We are in a potential state of martial law. It is transparent what could conceivably happen here in Gary, especially if Chief Kumorek think it is going to be business as usual. Any kind of data will be well received and appreciated.
Dwight Taylor, Gary, Ind.

Back to the top

No death row in Iowa

SOME MEMBERS of our state legislature seem all fired up about reinstating the death penalty in Iowa. Since states and nations that decline to execute people have lower violent-crime rates than those that do execute, one might wonder why. I guess these folks just like the idea of killing people--well, only people that really have it coming and only for very good reasons.

Given humanity's less than perfect nature, these enthusiasts ought to be able to count on a plentiful supply of good reasons being always provided by someone--it will sort of make their day. Hum, but I wonder about that approaching day when it is time for each of the rest of us to go. As death-penalty advocates lie there on their deathbed, will they draw any comfort from the love and forgiveness that they have in life been able to extend to and receive from others, or will they wish that they had been able to spend more time at the gallows?
Sam Osborne, West Branch, Iowa

Back to the top

Double standard for Cheney

SOCIALIST WORKER was right to use Dick Cheney's hunting debacle to point out his most egregious crimes--supporting South Africa's brutal apartheid regime in the 1980s and masterminding the devastation of Iraqi people since 1991, among countless others ("War crimes and hunting misdemeanors," February 24).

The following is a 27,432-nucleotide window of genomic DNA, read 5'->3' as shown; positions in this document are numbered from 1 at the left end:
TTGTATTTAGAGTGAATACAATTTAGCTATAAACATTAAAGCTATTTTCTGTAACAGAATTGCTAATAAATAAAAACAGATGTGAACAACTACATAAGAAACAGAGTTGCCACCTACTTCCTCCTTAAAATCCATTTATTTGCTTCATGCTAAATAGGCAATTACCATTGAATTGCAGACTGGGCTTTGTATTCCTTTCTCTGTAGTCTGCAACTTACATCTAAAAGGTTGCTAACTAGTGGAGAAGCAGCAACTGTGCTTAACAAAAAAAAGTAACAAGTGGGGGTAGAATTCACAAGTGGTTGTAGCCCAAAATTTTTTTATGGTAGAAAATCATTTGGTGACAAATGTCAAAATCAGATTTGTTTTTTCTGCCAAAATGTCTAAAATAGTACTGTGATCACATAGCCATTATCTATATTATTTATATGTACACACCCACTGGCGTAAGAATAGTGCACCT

But it must also be said that the way Cheney's assault with a deadly weapon--a crime, last I checked--was dealt with by law enforcement was glaringly hypocritical. Cheney shot an old man in the face and was allowed a full day to get his story straight. In the end, the local sheriff's department announced that it would take no action whatsoever.

This stands in stark contrast to the treatment of so many youth of color by the criminal injustice system. For us, the cops arrest first and ask questions later, and for much less serious crimes than shooting people. The hypocrisy and bankruptcy of the so-called upholders of justice, from the courts of international law, right down to local law enforcement agencies couldn't be clearer.
Khury Petersen-Smith, Boston

Back to the top

Breakfast with a war criminal

"IN OUR opinion, citizenship and patriotism is something we try to instill in our scouting program. Oliver North is an example of those qualities."

These are the words of Tim Harper of the Boy Scouts of North Carolina, on why they chose Oliver North to speak at their, "Breakfast with Col. Oliver North" fundraiser.

And imagine, for only $750, you too can listen as this convicted war criminal fills these scouts' heads with the glorious tale of how he, Oliver North, planned the successful invasion of the second-smallest independent country in the Western Hemisphere; the mighty island of nation of Grenada!

In a sane world, North would be rotting behind bars and the Boy Scouts would bring Camilo Mejía to speak on why he resisted the war in Iraq.
Ben Lassiter, Greensboro, N.C.

Home page | Back to the top